The title of Leonard Cohen’s new album serves as a subtle jab at those who expect the 82-year-old poet and singer to just retire, going gently into the good night without a fight. Having toured solidly for five-odd years, remaking the fortune he lost to a thieving former business manager – Cohen is finally winding down.

Produced by his son, Adam Cohen, his latest offering – You Want It Darker – arrives packed with songs you could interpret as reflective farewells. Having recently unleashing his 14th studio album, he whipped music fans into a frenzy by declaring he’s “ready to die” in a New Yorker feature article. Cohen later backtracked and clarified that he might have exaggerated a little. “I intend to live forever … I intend to stick around until 120,” he said.

However, the eight and a half tracks (the 1/2 being a reprise) in the album says otherwise. The songs in the album deal in harsh goodbyes, whether it be in a friendship, a relationship, or to a loved one.

If you are the dealer, I’m out of the game, If you are the healer, I’m broken and lame,” begins the opening title track, setting the tone of fragile mortality. The chorus of the track fittingly concludes with, “I’m ready, my Lord.”

Cohen’s hoarse, time-ravaged voice intones intently over cold, metallic beats and a haunting choir of voices, the mood somewhere between invocation, and resignation ensuring that the hair  on your arms stands up at the repeated mentions of taking his leave.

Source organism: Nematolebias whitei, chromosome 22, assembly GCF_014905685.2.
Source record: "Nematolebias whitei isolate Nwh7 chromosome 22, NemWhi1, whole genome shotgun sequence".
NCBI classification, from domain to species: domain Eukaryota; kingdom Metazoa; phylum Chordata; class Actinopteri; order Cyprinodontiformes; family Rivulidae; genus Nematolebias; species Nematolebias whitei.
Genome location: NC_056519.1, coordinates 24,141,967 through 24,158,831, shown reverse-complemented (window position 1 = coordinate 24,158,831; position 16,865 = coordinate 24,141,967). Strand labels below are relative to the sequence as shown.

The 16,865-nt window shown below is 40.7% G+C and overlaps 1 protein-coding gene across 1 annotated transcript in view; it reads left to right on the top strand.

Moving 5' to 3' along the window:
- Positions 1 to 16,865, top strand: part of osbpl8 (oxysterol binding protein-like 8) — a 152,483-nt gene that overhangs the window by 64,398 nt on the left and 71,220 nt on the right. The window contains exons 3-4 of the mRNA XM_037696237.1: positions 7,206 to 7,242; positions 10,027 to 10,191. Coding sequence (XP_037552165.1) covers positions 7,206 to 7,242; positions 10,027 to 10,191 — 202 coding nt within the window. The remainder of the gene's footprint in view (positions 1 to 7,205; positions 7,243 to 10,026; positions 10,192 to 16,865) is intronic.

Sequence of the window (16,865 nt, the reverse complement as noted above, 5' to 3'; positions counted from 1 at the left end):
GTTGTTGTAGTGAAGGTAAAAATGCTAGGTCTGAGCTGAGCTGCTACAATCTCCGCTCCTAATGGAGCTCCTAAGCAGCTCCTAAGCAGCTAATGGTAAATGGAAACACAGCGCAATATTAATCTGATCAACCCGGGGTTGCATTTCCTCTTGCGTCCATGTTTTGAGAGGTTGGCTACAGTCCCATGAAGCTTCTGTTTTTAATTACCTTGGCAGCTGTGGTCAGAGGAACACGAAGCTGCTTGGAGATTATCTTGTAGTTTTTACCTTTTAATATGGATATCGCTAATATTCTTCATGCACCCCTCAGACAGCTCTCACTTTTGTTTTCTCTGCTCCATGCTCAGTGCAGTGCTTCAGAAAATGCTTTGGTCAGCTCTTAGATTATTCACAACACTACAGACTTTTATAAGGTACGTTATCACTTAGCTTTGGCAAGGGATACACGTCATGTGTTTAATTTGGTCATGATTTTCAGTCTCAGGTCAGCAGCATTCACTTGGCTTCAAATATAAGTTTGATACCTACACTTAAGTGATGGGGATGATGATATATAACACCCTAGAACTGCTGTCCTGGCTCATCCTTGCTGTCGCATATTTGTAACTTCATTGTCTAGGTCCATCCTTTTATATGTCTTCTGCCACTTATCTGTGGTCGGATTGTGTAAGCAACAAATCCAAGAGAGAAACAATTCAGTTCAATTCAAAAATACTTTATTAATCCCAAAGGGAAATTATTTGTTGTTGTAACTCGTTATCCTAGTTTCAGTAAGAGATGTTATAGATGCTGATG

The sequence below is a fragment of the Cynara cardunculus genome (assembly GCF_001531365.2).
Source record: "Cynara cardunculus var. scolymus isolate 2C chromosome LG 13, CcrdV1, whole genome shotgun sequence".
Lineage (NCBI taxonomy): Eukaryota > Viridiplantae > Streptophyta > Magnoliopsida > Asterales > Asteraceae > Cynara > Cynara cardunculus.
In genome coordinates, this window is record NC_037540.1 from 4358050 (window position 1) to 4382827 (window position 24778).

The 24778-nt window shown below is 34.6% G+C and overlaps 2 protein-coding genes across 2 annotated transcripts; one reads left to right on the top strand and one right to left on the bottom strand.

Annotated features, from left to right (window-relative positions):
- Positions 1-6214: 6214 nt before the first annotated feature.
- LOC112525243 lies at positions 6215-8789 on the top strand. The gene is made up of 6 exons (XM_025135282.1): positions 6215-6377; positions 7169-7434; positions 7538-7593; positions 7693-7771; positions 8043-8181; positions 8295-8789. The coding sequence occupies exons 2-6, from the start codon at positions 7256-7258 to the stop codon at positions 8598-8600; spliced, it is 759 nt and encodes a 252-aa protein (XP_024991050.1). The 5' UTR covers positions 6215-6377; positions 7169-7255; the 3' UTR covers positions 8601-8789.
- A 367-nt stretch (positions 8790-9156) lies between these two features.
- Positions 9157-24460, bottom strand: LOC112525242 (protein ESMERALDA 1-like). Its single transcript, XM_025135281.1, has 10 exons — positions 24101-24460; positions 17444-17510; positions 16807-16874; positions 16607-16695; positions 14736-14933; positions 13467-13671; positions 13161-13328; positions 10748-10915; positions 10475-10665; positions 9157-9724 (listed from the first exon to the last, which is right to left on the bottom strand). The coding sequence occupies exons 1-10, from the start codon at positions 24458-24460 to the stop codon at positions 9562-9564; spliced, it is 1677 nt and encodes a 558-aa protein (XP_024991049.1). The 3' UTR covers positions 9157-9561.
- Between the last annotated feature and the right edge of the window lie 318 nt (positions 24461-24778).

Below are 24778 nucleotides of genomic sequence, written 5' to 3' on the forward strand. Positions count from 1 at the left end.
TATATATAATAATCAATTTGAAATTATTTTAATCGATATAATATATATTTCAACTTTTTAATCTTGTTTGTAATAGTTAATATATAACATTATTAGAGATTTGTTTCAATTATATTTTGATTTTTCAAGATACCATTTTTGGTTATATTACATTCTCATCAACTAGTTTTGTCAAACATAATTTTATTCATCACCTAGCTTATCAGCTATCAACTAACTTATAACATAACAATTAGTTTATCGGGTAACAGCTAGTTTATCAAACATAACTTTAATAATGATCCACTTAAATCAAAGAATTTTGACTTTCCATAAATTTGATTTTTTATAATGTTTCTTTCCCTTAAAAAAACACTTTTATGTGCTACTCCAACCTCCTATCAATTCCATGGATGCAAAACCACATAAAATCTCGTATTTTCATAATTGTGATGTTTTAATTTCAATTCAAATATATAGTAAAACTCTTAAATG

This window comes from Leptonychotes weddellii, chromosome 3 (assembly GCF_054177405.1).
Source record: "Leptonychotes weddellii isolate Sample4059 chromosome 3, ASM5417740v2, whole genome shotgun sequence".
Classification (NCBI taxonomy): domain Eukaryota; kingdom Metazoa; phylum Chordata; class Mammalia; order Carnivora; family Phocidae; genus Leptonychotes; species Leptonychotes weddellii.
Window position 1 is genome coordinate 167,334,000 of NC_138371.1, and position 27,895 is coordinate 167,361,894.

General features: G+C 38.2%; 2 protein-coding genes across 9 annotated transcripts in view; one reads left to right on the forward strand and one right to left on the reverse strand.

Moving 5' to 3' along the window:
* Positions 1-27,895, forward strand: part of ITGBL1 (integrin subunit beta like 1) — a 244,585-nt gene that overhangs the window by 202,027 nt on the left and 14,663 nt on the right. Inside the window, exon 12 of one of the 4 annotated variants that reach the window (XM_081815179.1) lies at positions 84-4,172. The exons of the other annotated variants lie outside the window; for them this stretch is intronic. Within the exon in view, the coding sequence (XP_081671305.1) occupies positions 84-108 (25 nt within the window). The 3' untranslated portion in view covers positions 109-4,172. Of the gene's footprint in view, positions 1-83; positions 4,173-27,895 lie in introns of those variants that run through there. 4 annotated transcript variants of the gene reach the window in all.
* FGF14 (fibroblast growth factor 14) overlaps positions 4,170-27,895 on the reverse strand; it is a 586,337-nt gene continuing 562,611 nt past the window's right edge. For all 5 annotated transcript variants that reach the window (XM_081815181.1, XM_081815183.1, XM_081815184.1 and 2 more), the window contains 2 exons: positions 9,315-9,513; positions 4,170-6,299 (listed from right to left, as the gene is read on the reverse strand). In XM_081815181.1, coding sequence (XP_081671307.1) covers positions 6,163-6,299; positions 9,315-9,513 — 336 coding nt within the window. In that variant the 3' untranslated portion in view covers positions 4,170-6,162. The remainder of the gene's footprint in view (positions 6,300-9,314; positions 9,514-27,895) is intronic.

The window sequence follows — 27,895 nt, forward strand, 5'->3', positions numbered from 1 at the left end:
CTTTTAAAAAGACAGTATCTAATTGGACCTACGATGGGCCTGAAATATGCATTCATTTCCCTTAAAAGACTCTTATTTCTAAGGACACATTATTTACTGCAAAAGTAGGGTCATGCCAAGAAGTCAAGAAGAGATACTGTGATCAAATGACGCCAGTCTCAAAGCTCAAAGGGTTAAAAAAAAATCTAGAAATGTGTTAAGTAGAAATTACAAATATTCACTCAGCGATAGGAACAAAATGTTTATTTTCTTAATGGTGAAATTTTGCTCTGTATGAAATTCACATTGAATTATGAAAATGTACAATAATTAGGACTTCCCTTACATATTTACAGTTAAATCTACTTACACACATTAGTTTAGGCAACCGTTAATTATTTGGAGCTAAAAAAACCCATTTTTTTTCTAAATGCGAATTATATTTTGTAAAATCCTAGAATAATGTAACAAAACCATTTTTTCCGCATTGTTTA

With a definite sense of melancholic and soulful comfort mixed with humanity, it especially rings true in the song ‘You Want It Darker’, but almost as powerfully in ‘It Seemed the Better Way’, with the quiet weeping sound of a violin that sweeps you into a morose mood. Whether it is in the almost stately elegance of the album-closing reprise of ‘Treaty’, or the way ‘If I Didn’t Have Your Love’ and ‘Steer Your Way’ create quiet waves of warmth around the voice, you are never left without comfort on this album.

Meanwhile, the lyrics are as fascinating, albeit conflicted as ever. The title track flips from anger to resigned acceptance and back again with it’s fluctuations decorated with beautiful lines: “I struggled with some demons, they were middle-class and tame.” Superbly crafted,

Superbly crafted, You Want It Darker is an album of killer couplets.

And yes Cohen, we do want it darker.

Rating: 8/10